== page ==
LA County elementary schools are now allowed to reopen. Are high schools to follow?

Janira Hernandez, Photo editor

On Tuesday February 16, 2021, it was announced that Los Angeles County Elementary schools will be allowed to re-open for in-person-learning effective immediately. With COVID-19 cases at a rate of “ 25 per 100,000”, according to a CNN article, the state then allowed for elementary schools to reopen safely. 

This implementation however does have rules and regulations. In order for schools to be eligible to re-open, plans will have to be submitted to the county public health department and California Public Health Department. The article also states that last week, the Centers for Disease Control and Prevention released guidelines for the reopening of schools. Some of  those guidelines include that masks are to be worn at all time, hands must be constantly washed, well cleaned facilities and better ventilation, and contact tracing (isolation and quarantine when one becomes ill). 

To continue on to the fact that L.A. County Elementary Schools are now allowed to reopen, the Long Beach Unified School District announced they will be opening their schools from grades K-5. This decision was also made on Tuesday February 16, 2021. In a Long Beach Post article, Long Beach Mayor Robert Garcia says,  “We have provided LBUSD with enough vaccine appointments to vaccinate all K-2 teachers and staff. I believe those appointments will go out later today. And yes, teachers and staff should be vaccinated with both doses before campus re-openings,” The article states that perhaps not all LBUSD K-2 teachers may be able to get the COVID-19 vaccine by next week. The results of opening up LBUSD k-5 schools are unclear at the time.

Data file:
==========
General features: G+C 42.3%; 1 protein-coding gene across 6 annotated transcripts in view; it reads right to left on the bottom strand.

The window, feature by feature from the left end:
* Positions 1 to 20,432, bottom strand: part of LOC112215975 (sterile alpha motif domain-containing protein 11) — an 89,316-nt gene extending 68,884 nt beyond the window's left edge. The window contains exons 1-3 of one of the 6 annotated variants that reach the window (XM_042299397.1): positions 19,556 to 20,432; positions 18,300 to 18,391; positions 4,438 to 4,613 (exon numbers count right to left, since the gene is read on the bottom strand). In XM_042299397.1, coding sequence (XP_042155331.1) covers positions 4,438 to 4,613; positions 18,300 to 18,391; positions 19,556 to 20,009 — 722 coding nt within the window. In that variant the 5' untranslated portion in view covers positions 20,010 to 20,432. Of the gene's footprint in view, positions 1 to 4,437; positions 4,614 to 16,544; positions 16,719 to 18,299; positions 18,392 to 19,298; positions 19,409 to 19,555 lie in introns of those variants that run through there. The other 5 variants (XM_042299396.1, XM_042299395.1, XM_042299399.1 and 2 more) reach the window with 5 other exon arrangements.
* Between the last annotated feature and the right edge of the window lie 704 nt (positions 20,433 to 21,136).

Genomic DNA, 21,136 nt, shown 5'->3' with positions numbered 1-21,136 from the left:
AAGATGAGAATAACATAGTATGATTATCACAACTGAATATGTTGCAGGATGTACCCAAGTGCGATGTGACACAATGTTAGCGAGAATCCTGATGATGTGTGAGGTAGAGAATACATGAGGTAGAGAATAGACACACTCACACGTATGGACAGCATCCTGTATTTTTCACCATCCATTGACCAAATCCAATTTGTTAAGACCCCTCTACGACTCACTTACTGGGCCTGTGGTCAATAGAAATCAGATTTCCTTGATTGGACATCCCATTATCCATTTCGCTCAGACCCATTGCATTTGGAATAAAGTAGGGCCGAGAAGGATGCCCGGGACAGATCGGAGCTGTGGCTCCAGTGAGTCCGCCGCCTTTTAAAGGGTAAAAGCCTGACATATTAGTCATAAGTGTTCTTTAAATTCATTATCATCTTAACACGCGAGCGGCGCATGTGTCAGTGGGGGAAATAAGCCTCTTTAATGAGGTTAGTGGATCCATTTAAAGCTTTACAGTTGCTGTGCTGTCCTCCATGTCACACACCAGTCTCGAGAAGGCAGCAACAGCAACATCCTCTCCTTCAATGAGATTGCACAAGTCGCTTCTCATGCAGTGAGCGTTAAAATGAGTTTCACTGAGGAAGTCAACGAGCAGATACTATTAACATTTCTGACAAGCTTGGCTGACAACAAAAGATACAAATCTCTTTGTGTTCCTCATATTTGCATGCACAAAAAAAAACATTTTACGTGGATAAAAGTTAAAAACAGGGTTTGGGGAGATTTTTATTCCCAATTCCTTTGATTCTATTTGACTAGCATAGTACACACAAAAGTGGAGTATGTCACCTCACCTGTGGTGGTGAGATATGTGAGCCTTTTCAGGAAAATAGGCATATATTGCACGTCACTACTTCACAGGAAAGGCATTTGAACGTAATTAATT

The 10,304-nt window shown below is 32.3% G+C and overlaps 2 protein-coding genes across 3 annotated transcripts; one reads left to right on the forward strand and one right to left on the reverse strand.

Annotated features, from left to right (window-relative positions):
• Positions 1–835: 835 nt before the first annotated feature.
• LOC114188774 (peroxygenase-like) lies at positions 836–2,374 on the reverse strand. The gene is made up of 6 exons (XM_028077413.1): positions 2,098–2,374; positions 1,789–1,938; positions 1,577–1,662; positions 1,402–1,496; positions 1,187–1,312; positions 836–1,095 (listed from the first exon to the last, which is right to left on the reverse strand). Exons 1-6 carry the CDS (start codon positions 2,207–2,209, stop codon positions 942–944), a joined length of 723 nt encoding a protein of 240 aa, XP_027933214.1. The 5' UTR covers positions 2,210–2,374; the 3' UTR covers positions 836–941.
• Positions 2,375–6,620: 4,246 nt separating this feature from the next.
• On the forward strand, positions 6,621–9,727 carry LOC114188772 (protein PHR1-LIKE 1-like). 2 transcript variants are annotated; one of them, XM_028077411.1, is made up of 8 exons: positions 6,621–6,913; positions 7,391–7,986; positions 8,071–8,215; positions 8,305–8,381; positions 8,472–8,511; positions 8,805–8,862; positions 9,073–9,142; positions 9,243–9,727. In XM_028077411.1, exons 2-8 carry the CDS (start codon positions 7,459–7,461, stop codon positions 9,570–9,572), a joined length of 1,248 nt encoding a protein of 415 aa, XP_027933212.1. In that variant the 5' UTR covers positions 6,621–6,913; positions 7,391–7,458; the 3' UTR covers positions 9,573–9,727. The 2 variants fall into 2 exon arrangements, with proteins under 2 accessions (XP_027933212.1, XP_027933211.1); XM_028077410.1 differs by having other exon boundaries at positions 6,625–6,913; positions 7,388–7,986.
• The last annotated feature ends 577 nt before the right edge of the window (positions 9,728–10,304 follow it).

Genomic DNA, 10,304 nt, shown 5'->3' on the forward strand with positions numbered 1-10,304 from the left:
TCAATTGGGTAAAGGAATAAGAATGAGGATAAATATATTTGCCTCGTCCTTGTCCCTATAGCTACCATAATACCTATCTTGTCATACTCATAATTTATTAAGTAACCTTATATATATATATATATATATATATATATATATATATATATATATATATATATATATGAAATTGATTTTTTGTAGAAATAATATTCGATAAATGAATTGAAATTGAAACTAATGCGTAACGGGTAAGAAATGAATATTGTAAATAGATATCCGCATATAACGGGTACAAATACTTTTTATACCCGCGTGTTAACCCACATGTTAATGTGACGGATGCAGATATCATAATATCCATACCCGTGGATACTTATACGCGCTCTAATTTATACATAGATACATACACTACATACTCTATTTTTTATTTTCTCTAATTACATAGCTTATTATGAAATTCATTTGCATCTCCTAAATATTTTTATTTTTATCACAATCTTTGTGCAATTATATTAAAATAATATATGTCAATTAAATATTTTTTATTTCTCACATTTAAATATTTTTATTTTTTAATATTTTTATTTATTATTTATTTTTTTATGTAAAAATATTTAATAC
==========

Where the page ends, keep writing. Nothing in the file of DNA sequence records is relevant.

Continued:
Overall, it may take some time for elementary schools to fulfill the process of reopening safely. Although some LA County school districts might decide to reopen, it will take said schools quite a while to reopen since the school staff needs to be vaccinated. The issue of teacher unions agreeing to go back to campuses without assurances of being vaccinated is also an unresolved issue. The creation of  sanitary plans for schools must also be presented to the county for approval so delays can be expected.